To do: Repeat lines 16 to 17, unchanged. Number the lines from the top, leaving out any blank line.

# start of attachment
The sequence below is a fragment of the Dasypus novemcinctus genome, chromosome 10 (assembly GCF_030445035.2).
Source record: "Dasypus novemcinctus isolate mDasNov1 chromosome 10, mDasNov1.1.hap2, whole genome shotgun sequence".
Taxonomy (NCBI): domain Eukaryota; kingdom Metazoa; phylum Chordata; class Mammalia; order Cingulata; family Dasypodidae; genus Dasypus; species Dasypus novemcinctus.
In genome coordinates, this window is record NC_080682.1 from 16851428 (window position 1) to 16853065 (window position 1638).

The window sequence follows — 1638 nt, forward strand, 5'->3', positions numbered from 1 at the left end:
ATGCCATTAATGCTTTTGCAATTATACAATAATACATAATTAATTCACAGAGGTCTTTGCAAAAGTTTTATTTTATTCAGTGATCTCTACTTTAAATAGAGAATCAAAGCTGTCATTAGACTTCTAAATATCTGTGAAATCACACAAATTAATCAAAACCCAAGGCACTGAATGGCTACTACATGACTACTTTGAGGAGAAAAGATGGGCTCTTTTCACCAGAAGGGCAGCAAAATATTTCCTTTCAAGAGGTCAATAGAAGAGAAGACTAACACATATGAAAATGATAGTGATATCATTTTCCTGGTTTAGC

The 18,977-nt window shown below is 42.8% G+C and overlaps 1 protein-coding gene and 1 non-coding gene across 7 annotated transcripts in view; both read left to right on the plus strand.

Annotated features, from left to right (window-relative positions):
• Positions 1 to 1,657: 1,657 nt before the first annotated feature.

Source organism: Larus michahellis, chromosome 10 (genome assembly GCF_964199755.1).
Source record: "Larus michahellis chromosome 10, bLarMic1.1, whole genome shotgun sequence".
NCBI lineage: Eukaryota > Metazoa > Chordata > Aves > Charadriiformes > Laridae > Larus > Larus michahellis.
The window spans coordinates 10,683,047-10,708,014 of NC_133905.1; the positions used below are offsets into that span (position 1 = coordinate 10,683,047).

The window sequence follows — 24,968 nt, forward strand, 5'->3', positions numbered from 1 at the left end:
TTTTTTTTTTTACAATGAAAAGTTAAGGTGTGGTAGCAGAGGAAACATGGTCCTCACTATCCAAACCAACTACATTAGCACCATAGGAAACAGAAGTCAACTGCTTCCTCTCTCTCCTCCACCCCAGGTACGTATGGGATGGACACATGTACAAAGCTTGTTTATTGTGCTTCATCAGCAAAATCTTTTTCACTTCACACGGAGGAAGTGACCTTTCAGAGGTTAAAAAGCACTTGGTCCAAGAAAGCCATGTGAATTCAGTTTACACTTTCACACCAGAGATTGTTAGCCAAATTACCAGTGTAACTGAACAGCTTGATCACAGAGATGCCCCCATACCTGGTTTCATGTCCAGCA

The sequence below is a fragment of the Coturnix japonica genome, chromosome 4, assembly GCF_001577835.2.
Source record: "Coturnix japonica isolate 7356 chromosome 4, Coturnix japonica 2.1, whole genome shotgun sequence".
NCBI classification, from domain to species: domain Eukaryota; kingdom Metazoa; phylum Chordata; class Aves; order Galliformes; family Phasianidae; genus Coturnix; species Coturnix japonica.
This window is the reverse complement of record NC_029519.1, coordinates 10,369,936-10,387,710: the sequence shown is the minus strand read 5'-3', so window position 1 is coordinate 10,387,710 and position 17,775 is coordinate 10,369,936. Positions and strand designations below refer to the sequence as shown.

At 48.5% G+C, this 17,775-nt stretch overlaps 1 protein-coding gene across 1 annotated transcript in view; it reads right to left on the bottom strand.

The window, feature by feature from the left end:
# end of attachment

The sequence below is a fragment of the Coturnix japonica genome, chromosome 4, assembly GCF_001577835.2.
Source record: "Coturnix japonica isolate 7356 chromosome 4, Coturnix japonica 2.1, whole genome shotgun sequence".